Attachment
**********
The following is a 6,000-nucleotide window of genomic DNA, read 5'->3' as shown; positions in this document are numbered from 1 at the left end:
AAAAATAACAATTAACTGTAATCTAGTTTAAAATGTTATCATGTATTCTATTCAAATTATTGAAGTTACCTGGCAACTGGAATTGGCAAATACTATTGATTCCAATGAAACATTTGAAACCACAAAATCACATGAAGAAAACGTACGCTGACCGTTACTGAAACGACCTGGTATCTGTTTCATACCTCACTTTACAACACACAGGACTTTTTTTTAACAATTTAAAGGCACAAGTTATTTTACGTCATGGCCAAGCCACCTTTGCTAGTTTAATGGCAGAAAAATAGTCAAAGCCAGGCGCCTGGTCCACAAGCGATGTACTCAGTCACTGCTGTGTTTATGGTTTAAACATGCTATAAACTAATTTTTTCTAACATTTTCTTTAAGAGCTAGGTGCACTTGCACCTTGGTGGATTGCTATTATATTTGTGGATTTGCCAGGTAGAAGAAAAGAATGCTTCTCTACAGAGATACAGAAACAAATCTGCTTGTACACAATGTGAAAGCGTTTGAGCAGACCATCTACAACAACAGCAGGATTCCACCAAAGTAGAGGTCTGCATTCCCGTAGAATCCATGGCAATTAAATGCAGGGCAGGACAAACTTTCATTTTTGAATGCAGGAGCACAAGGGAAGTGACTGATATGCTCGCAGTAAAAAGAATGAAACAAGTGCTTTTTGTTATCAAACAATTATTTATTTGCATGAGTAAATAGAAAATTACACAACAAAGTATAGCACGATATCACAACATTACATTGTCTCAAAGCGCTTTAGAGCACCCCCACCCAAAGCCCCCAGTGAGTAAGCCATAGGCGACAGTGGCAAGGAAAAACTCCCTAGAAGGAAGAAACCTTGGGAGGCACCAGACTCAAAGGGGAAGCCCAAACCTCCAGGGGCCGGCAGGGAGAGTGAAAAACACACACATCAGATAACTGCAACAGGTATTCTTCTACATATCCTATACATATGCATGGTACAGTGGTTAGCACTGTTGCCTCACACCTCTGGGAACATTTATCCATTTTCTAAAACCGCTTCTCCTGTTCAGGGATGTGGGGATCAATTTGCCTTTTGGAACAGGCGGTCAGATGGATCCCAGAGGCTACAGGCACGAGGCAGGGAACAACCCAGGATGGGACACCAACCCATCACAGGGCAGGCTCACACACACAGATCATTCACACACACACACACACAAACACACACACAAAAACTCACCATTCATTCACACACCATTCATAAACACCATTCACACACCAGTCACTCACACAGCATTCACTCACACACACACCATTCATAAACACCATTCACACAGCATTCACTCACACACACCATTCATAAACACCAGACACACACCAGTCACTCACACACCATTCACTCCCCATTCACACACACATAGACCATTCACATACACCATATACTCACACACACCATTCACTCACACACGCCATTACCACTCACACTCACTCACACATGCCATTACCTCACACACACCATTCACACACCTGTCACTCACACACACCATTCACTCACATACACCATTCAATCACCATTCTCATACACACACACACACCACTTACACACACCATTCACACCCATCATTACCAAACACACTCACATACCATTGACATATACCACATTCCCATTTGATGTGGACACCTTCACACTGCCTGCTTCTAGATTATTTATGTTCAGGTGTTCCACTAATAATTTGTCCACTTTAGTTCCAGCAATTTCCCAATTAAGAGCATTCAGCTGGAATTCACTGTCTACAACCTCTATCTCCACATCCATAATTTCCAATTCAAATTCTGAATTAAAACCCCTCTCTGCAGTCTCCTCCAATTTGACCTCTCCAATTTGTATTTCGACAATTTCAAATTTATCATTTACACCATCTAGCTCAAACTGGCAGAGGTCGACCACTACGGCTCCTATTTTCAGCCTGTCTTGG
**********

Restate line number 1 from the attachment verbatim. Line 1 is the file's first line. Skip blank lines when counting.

The following is a 6,000-nucleotide window of genomic DNA, read 5'->3' as shown; positions in this document are numbered from 1 at the left end: